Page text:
You know that dust-covered Kinect you have tucked away with a menagerie of other electronics and chords? Well, you can go on ignoring it.
On Thursday Microsoft confirmed its Xbox Series X won’t support the Kinect and the console’s backward compatibility—a feature that’s been heavily hyped in the lead up to its release—won’t extend to games designed for the peripheral.
“It’s our intent for all Xbox One games that do not require Kinect to play on Xbox Series X at the launch of the console,” wrote Microsoft’s executive vice president of gaming Phil Spencer in a blog post detailing the company’s Xbox plans (including the launch date of xCloud and its integration with Game Pass).
And in case that wasn’t clear enough, Spencer later told the Verge in no uncertain terms, “[t]here’s no way for Kinect to work” on the Series X.
It’s hardly a surprise given what Microsoft’s revealed of its upcoming console so far. Thanks to promotional images, we’ve known for months that the Series X lacks the kind of proprietary Kinect port found on the Xbox One. Microsoft’s newest consoles, the Xbox One S and Xbox One X, are also missing this port, but Kinect games could still be played via a USB adaptor. After killing off the Kinect in 2017, Microsoft discontinued these adapters the next year, so it’s little wonder why it decided to drop support for them on the Series X.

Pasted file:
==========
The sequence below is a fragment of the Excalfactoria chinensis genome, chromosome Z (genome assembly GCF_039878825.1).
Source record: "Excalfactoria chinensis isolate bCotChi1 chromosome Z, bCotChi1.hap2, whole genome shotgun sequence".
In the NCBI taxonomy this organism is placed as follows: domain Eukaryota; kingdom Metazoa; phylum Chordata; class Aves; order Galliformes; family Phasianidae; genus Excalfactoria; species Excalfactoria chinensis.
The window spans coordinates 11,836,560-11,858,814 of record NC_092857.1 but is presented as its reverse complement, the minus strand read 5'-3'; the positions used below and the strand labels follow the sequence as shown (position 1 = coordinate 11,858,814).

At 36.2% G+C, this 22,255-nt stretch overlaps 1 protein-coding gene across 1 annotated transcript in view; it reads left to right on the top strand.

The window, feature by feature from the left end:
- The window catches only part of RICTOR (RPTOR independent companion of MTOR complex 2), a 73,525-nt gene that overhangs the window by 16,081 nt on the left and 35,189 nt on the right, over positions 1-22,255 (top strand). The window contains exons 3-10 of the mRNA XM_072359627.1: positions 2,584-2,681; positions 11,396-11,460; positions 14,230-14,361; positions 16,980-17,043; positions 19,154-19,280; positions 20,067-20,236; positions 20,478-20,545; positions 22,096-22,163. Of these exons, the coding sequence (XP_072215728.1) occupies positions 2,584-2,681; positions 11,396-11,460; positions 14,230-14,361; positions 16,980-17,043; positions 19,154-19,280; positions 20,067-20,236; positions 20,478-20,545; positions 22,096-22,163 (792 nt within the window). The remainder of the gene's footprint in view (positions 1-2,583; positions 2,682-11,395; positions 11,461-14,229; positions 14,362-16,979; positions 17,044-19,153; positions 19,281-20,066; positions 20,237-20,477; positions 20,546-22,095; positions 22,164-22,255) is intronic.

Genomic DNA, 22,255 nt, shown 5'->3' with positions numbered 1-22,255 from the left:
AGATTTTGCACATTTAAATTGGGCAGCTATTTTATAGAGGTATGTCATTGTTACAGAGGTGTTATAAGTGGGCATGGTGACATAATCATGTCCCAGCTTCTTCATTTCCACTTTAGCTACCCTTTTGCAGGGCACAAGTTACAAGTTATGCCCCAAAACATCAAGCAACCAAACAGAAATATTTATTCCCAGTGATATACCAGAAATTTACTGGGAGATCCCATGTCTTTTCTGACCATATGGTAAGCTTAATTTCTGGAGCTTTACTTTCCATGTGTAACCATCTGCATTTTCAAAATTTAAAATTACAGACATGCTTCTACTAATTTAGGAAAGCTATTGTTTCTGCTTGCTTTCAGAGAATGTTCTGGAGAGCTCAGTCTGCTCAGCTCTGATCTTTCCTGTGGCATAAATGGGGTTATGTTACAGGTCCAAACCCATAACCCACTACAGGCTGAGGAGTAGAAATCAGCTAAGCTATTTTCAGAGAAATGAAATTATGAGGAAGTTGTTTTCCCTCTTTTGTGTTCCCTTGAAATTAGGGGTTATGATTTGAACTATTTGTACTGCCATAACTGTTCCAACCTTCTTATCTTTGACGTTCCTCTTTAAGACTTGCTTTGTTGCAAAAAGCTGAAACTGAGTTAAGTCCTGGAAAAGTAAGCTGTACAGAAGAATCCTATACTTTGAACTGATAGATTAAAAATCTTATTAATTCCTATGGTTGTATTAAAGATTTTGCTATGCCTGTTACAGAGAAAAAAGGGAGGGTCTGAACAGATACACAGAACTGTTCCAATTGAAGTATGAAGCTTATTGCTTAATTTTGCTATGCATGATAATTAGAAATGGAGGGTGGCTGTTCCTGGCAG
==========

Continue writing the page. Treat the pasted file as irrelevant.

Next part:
Though this news is far from shocking, it still feels like the end of a wild chapter in Microsoft’s history. Originally launched as an accessory for the Xbox 360 in 2010, the Kinect was widely seen as Microsoft’s response to the Nintendo Wii Remote, a way to blend motion controls and gaming (albeit minus the controller you could accidentally fling into your TV). It never garnered the kind of mainstream success Nintendo’s Wii did, though, and by the time the Xbox One released in 2013, its death knells were already loud and clear.
The quirky peripheral later found a bit of a second life as a module for developers, and its tech helped form the foundation of Microsoft’s HoloLens, but as a consumer product, the Kinect’s descended into the gadget graveyard a long time ago.
In Thursday’s blog post, Spencer emphasized that, barring a few exceptions, the vast majority of Xbox’s library will still be available on the Series X.
“Our backward compatibility engineers have spent years devising innovative ways for modern, next-gen technology to make the games library you’re building today even better, at no additional cost and with no work from developers,” he wrote.
It’s true, out of literally hundreds of titles, the lack of Kinect support only affects a few dozen games. And honestly, was anyone still playing them anyway? The Just Dance series might be the only exception, but given that it’s available on just about every other platform on the market, I think fans will be ok.